Here is some introductory information that you might find useful before you start the Beginner’s Greek course this September! It is also interesting to know even if you are not intending to take Greek officially, but just want to find out a bit more.
g, as in gon, as in ink/lynx after κ, χ, ξ, γ
as in wisdom
long e, as in air
hard c, as in skill
The pronunciation is only a rough guide as you will find different people do use different pronunciations.
s, as in sing, lesson
t, as in stop
f, as in foot
k, as in kill/loch
as in lapse
long o, as in saw
You’ll notice there’s no h in the alphabet
Words that start with a vowel in Greek all have breathings on the first letter, or the second if they start with a dipthong (a dipthong are two vowels together)
A smooth breathing: ἀ, denotes the absence of an ‘h’ sound
A rough breathing: ἁ, denotes the presence of an ‘h’ sound
All words beginning with ρ and υ take a rough breathing
as long a
as in high
as in how
as in fiancee
as in cockney belt
as in η
as in boy, coin
as in pool
close to French huit
Once again pronunciations are only a rough guide.
A verb in Greek has a tense, a person, a voice, and a mood
Tense = time
Person = I, you, he/she/it, etc.
Voice = the relationship between verb and subject
Mood = expresses speaker’s attitude toward what they are saying (I know its confusing, once you’ve met it it will make more sense)
Present Active Indicative Verb Conjugation
stem + ending = conjugated verb
παυω I stop, stem παυ-
1st Person Singular
1st Person Plural
you (pl.) stop
*movable nu- added when the next word begins with a vowel
Nouns decline and change their endings depending on what job they perform within a sentence
They fall into specific patterns called declensions (a group of nouns that all follow the same pattern of endings)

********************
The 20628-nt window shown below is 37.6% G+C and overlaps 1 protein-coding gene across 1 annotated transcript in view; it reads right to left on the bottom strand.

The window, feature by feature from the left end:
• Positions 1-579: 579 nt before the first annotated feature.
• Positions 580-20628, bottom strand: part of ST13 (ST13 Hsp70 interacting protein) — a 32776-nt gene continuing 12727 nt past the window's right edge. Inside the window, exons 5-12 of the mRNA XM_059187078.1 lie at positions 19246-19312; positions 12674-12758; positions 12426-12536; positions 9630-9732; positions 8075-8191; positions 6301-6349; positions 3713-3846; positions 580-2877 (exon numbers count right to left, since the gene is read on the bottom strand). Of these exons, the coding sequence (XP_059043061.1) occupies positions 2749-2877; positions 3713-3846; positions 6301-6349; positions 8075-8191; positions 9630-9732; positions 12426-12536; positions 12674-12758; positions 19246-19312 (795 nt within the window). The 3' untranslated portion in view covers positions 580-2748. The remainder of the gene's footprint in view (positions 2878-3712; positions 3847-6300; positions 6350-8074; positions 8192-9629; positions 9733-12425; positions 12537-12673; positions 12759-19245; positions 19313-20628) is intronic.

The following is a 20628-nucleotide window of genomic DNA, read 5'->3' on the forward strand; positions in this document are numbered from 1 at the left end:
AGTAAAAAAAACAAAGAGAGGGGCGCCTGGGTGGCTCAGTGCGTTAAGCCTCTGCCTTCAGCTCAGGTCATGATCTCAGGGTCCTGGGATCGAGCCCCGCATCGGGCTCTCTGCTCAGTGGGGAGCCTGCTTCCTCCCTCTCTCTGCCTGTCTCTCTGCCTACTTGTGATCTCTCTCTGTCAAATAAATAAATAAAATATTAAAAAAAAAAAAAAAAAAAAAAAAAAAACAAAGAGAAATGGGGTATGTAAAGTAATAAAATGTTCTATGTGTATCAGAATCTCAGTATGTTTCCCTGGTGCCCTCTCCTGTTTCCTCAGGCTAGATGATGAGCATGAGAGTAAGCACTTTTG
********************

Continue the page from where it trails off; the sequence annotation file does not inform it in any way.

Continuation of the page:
Nouns have a gender, number and case
“The boy greets the girl”
Subject “the boy”
The subject is the noun that is doing the verb in the sentence. The subject is represented by word order in English; in Greek (as in Latin) it is show by putting the noun into the Nominative case.
The verb is the action in the sentence
Object “the girl”
The object is the noun that is having the action done to them. The object is show by putting the noun into the Accusative case.
1st Declension Feminine Nouns (Singular)
The first declension is usually feminine
There are three possible patterns of endings for feminine 1st declension nouns
stem + ending = declined noun
1st declension feminine nouns that end in -η in the nom. sg. go like τιμη, 1st declension feminine nouns that end in –α after ε, ι or ρ go like χωρα, 1st declension feminine nouns that end in –α after any other letter go like θαλλασσα
2nd Declension Masculine (Singular)
2nd Declension Neuter (Singular)
The definitive article = ‘the’ vs indefinite article = ‘a’
Greek nouns are almost always accompanied by a definite article when you are referring to a specific object (so its used almost all the time).
They are also used with names.
You leave them out when you are referring to an indefinite object.
They decline just like a noun and follow a similar pattern to τιμη, δωρον and λογος.
Reading a Greek Sentence
ὁ ἀγγελος την βοην ἀκουει.
1. First find your verb •ἀκουει
identify the person and tense of the verb
3rd person singular present
2. Find your nominative/subject by looking for nominative endings
3. Find your object/accusative by looking for accusative endings